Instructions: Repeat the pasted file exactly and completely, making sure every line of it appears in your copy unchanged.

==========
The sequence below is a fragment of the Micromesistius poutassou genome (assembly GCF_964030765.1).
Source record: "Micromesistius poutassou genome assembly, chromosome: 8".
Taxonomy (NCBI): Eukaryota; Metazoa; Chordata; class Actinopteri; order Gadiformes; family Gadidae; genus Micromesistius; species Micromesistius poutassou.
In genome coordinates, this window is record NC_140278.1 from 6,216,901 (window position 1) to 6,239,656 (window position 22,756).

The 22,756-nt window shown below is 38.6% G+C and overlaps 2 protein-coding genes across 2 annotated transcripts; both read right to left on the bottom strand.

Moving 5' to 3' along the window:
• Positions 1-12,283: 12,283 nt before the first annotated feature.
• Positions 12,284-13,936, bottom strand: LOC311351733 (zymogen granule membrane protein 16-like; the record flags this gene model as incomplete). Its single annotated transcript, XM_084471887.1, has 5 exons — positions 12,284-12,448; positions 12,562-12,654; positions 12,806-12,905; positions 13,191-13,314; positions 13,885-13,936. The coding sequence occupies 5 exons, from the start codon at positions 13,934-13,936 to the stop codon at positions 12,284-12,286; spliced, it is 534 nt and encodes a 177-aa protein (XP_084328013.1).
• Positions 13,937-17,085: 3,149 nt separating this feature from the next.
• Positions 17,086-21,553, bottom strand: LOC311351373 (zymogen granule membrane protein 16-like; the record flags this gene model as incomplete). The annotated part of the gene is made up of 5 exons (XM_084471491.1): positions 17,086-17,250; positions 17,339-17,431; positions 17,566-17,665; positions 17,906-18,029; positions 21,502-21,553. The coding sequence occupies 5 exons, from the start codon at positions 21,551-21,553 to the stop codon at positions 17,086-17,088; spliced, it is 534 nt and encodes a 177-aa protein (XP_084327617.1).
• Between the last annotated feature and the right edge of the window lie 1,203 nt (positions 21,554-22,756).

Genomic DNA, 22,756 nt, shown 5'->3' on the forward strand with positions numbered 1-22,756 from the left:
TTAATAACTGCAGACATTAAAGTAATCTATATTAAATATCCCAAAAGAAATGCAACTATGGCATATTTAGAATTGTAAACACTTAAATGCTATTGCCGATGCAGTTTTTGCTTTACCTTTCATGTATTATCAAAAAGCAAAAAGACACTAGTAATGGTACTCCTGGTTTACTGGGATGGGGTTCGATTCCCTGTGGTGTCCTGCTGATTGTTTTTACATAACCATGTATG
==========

The sequence below is a fragment of the Micromesistius poutassou genome (assembly GCF_964030765.1).
Source record: "Micromesistius poutassou genome assembly, chromosome: 8".
Taxonomy (NCBI): Eukaryota; Metazoa; Chordata; class Actinopteri; order Gadiformes; family Gadidae; genus Micromesistius; species Micromesistius poutassou.
In genome coordinates, this window is record NC_140278.1 from 6,216,901 (window position 1) to 6,239,656 (window position 22,756).

The 22,756-nt window shown below is 38.6% G+C and overlaps 2 protein-coding genes across 2 annotated transcripts; both read right to left on the bottom strand.

Moving 5' to 3' along the window:
• Positions 1-12,283: 12,283 nt before the first annotated feature.
• Positions 12,284-13,936, bottom strand: LOC311351733 (zymogen granule membrane protein 16-like; the record flags this gene model as incomplete). Its single annotated transcript, XM_084471887.1, has 5 exons — positions 12,284-12,448; positions 12,562-12,654; positions 12,806-12,905; positions 13,191-13,314; positions 13,885-13,936. The coding sequence occupies 5 exons, from the start codon at positions 13,934-13,936 to the stop codon at positions 12,284-12,286; spliced, it is 534 nt and encodes a 177-aa protein (XP_084328013.1).
• Positions 13,937-17,085: 3,149 nt separating this feature from the next.
• Positions 17,086-21,553, bottom strand: LOC311351373 (zymogen granule membrane protein 16-like; the record flags this gene model as incomplete). The annotated part of the gene is made up of 5 exons (XM_084471491.1): positions 17,086-17,250; positions 17,339-17,431; positions 17,566-17,665; positions 17,906-18,029; positions 21,502-21,553. The coding sequence occupies 5 exons, from the start codon at positions 21,551-21,553 to the stop codon at positions 17,086-17,088; spliced, it is 534 nt and encodes a 177-aa protein (XP_084327617.1).
• Between the last annotated feature and the right edge of the window lie 1,203 nt (positions 21,554-22,756).

Genomic DNA, 22,756 nt, shown 5'->3' on the forward strand with positions numbered 1-22,756 from the left:
TTAATAACTGCAGACATTAAAGTAATCTATATTAAATATCCCAAAAGAAATGCAACTATGGCATATTTAGAATTGTAAACACTTAAATGCTATTGCCGATGCAGTTTTTGCTTTACCTTTCATGTATTATCAAAAAGCAAAAAGACACTAGTAATGGTACTCCTGGTTTACTGGGATGGGGTTCGATTCCCTGTGGTGTCCTGCTGATTGTTTTTACATAACCATGTATG